Now available in paperback.

Comments by Jim during a recent interview with Publishers Weekly:


1.) How did American Wife come to you? Did Taya approach you? What were your initial thoughts on participating?

The seed for American Wife was planted before American Sniper even came out, before the world knew who Chris and Taya Kyle were. Chris and I talked about somehow convincing Taya to do a book on her own about life with a Navy SEAL, kind of a “The Care and Feeding of a Navy SEAL.” Time passed quickly and we never got a chance to do that.

Taya had been an important part of American Sniper, and we worked together after Chris died, first to finish American Gun and then to pull the Memorial Edition of Sniper together. She also started giving some inspirational speeches, which I gave her a few notes on. It was during that time that she started pulling together a plan for the Chris Kyle Frog Foundation.

Somewhere in the middle of all that, we started talking about writing a book together, talking about her experiences and the difficult process of grieving and carrying on. She initially wanted to talk about other people she had met with Chris and afterwards, but it became clear that her story would give the work more focus. I think she came to understand that she can inspire others, and the book would tie into the work she was doing with the foundation and the talks she was giving.

My only concern was the emotional toll it would take on her. I still worry about that.


2.) What was the writing process like? How did the two of you work together?

We basically talked for hours just about every day for months, usually over the phone though occasionally in person and via email and text. We would talk about what she’d been through, everything from day to day routines to raw emotions. We skipped around a lot, but basically we covered every aspect of her life, with Chris and before and after.

Ordinarily I do the bulk of my research in person, but I think we knew each other so well by this point that it was just as easy and effective over the phone. That also gave us flexibility schedule-wise. Ironically, when we were in the same place – a speech or some other event – there were generally so many other things going on that we couldn’t get much work done on the book, even though we would set aside time for it.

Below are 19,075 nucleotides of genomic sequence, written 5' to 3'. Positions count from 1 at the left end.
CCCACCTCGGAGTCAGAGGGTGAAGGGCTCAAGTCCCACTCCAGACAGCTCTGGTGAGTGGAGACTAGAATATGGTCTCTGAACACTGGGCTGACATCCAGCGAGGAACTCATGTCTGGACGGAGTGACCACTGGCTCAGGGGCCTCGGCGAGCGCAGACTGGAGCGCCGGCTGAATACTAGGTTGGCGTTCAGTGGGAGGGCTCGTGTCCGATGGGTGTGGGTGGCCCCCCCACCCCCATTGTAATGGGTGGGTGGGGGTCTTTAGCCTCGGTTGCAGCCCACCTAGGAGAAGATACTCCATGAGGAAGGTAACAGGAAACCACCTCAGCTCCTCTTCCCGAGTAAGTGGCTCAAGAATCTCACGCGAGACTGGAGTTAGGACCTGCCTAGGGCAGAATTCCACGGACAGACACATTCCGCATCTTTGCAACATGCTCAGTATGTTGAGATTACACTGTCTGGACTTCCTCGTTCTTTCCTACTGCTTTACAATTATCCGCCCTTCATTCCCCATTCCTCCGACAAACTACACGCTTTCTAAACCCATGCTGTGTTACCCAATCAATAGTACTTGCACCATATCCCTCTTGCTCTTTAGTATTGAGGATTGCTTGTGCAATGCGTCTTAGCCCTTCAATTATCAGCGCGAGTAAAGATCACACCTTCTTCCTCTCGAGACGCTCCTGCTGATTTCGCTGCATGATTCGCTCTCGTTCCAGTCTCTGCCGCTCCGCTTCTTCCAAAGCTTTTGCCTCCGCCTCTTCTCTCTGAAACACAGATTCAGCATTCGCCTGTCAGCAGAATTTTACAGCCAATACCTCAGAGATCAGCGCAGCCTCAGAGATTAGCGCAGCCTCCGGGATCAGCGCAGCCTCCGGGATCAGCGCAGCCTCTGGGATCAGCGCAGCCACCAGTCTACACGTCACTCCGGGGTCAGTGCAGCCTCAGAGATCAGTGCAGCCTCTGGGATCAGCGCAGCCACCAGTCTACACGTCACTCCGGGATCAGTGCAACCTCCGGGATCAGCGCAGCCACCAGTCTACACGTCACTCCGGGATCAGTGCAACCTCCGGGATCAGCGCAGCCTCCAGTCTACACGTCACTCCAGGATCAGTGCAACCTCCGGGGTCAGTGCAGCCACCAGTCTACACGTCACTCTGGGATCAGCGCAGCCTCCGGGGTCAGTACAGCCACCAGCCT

There were and still are huge demands on Taya’s time – the murder trial and the foundation to name only two – but her number one priority was always her kids, as it should be.

Once I had the bulk of the story, I wrote a draft. She came back with some notes and we polished it up from there. We had a lot of back and forth through0ut, trying out ideas, etc.

 
3.) Did you learn anything in cowriting this new book that shed light on American Sniper for you? 

Taya had been such an integral part of American Sniper that this book really just felt like an extension of that. Of course, I was there for some of what we write about. But what has always amazed me was the depth of love that Chris and Taya felt toward each other, and how they both fought so hard to keep that love alive. I still remember the first time they talked with me about their marriage, tears rolling down their eyes. And I remember watching them walk out of the airport the first time they landed in New York, before they spotted me – you could see the unconscious understanding between them, comfort and assurance in each stride.


4.) Did the increased visibility (due to the movie) of Chris Kyle’s life story play into the writing on this book at all? 


The book was written before the movie was released; we added the information about the Academy Awards, etc., in galleys. I will confess that I was nervous that Taya might not like the movie – I knew it was going to be great, I knew the lengths that everyone, from Jason to Clint to Bradley had gone to get it right, and I was sure it would be great, but . . .

Fortunately it was everything Taya hoped for.

It’s worth mentioning that as soon as it was published, American Sniper gave Chris a pretty high-profile, and we discuss that and some of its effects in American Wife.

 
5.) How do you think co-writing American Sniper factored into cowriting American Wife? Do you think your experience crafting Chris Kyle’s story have an effect on the way you helped this new story get told?

I think the fact that I had known them, worked with them so closely, and our families become friends added a certain comfort level for Taya. The fact that I’d been there for a lot of the story probably helped, though it also made it more difficult for me emotionally.
 

6.) How did this experience differ from your other writerly endeavors, including American Sniper? 

I don’t believe I’ve cried while working on a book before.


7.) Anything else I didn’t touch on?

I feel incredibly privileged not only to have helped Chris and Taya tell their story, but also to have witnessed their attempts to put their deeply held principles about helping people into practice. I greatly admire Taya for her strength, perseverance, and sheer will power as she has dealt with impossible grief and managed not only to carry on but really triumph over this horrible tragedy. She’s had a great deal of help from family and friends, but in the end it has been her vision and love that has carried her through.